When the dust settles, and the maggots hug your flesh. A flesh that is no longer yours. No longer powered with your personality, characteristics, flaws, successes, laughter. A flesh that can no longer see through your eyes, hear with your ears, or feel with your heart. A lifeless corpse of talent now rusting away, intermingling itself with the dirt and gravel. What will you leave behind? When your talents are but mud in the earth, will your name linger on the edge of the people’s tongues? Even so, in what capacity? For names have a tendency to stick around for better or for worse. What will you be known for? Will your children grow to benefit from your works? Will you stretch your arms forth in the breath of yesterday and kiss them with creativity? I wonder if my children will live to cherish my books one day. If they will become heirlooms on the shelves of memory. Will my offspring reminisce on an existence that did not include them and yet somehow influenced their decisions still. I am myself obsessed with the mentality of my ancestors. Both the righteous and wicked works of their past and how they have shaped the world before me. From the healing instrument of the music, the perfection of the Afro, or the bombing of the 16th Street Baptist Church that killed four little girls in Birmingham, where I can still taste the stench of mourn. The nostalgic images of yesterday and the way they Underground Railroad themselves into the future. I am forced to ponder the thought, what kind of tracks will I leave behind for others to follow? Will the sweat of labor coddle my children’s tears, or will it just become moisture for the worms of the earth when the dust has settled, and the maggots hug my flesh. I wonder.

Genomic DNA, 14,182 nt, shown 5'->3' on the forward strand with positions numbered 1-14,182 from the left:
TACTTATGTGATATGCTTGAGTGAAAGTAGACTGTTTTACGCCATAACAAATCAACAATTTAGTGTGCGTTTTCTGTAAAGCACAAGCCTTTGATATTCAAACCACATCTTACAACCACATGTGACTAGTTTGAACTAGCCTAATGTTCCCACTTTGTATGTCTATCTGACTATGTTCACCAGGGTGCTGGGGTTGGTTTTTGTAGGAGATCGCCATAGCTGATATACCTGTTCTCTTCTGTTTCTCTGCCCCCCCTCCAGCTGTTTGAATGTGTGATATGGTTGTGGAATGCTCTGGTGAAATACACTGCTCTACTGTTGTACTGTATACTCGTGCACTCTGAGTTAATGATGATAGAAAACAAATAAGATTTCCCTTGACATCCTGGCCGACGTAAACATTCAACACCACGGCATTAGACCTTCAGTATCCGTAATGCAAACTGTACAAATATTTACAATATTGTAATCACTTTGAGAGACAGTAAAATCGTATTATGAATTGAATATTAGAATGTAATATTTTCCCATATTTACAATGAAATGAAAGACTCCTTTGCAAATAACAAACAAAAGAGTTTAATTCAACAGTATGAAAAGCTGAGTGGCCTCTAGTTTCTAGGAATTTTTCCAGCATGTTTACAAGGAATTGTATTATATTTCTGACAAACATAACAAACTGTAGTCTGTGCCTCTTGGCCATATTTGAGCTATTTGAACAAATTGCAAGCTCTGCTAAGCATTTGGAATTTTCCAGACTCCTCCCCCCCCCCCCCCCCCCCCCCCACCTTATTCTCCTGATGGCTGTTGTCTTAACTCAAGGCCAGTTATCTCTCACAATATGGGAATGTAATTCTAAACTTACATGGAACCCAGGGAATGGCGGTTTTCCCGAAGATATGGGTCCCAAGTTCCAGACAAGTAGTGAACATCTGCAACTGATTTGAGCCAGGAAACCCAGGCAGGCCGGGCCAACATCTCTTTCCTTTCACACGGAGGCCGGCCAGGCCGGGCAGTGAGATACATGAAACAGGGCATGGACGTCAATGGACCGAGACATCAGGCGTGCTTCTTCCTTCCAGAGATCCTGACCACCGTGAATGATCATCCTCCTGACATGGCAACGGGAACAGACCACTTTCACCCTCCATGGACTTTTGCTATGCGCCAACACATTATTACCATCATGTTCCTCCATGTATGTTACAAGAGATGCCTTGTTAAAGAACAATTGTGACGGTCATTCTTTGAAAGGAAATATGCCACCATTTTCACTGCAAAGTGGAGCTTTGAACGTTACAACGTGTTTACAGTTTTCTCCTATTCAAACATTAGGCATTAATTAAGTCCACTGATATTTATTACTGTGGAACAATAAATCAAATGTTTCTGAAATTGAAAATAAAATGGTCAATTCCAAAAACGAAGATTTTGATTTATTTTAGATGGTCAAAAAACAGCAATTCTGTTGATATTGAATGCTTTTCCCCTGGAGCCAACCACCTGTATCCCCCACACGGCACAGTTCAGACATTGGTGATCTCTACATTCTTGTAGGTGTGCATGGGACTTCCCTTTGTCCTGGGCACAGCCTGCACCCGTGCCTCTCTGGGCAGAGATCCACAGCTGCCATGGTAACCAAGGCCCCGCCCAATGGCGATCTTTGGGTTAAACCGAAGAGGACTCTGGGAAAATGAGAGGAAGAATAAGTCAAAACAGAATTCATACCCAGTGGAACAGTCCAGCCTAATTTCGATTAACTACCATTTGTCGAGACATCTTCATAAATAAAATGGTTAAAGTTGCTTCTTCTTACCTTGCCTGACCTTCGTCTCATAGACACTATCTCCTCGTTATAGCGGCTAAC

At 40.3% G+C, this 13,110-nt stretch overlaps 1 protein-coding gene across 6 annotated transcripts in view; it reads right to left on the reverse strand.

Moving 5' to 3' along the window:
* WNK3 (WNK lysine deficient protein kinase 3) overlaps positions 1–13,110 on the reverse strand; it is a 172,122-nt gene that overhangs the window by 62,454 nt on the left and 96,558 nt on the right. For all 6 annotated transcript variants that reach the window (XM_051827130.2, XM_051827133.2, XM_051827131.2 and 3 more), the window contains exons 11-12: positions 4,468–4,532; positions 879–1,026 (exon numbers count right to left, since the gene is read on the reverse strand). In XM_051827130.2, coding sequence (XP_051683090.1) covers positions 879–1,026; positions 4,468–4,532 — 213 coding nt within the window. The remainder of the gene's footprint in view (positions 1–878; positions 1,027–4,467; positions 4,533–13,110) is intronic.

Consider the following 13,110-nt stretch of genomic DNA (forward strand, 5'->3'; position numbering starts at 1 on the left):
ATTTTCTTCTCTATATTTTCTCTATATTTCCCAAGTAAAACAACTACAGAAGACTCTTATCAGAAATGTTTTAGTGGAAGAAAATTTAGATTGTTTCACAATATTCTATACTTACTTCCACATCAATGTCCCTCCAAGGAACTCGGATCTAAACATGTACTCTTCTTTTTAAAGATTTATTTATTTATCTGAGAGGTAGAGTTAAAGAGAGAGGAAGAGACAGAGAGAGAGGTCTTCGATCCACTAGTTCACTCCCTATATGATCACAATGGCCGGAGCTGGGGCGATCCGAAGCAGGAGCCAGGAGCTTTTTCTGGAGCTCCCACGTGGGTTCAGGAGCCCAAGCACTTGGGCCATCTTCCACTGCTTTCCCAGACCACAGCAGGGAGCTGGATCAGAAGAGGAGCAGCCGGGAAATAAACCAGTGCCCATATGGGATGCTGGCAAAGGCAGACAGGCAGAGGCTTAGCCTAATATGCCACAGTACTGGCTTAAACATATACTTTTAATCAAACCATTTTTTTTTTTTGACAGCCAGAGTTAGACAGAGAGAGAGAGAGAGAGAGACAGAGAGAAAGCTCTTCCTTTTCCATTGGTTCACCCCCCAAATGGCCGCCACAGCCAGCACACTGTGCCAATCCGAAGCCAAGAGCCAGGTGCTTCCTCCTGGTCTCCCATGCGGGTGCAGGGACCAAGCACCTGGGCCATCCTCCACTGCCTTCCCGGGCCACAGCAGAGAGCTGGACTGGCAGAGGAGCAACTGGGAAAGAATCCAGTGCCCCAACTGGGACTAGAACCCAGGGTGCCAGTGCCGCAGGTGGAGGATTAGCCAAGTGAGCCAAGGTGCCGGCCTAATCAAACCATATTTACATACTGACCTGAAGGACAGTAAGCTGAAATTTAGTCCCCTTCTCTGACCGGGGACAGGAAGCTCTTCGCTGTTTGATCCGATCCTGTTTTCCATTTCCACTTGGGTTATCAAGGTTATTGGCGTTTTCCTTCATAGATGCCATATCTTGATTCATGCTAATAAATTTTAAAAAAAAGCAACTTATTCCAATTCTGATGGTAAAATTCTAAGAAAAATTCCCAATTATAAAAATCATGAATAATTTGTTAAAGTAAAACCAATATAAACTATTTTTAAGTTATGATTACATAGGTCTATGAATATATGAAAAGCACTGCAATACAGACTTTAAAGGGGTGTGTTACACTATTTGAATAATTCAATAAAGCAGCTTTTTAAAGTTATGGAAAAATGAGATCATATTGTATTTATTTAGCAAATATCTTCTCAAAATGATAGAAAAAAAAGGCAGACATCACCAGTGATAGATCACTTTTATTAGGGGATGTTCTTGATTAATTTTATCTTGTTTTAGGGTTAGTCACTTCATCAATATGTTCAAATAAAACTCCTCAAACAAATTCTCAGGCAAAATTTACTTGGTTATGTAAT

I really debated on whether to publish this or not. I definitely wanted to, but I was not sure I wanted to hear anything else about book publishing, let alone you. Of course, this is what I do so that boat has sailed for me. I opened my email this morning and there was confirmation that I needed to indeed hit this publish button on this. In that email was this quote:
“Book writing tip: For every 1 hour you spend marketing your book, spend 100 hours writing something worthy of being marketed.” —Jon Acuff
The secret is this: Good books market themselves.
I didn’t have a plan for The Stella Trilogy. I’m not saying you shouldn’t, you definitely should. But to be honest, I didn’t! And yet, these books have turned out to sell more and to be my greatest work to date (far as reader interest is concerned). Sure, I could use more reviews, but the big picture is that I did it and in my humble opinion, it has been successful so far. Not by way of numbers. I didn’t make Amazon’s #1 spot (I made #17 though!) let alone NYT. What I did however is make an impact on peoples lives. Don’t get it twisted, I’ve worked very hard (your not getting off that easy!), but almost everyday there’s a testimony from a reader about how the books changed them. One European woman messaged me to say that before reading Stella she didn’t know what the NAACP was (National Association for the Advancement of Colored People). The young woman doesn’t live in the United States by the way so before you judge understand that whats prevalent over here isn’t in other places. The point is that the books have touched people and that’s what has made it succeed. Though I didn’t have much of a plan, the books are genuinely good stories so they market themselves.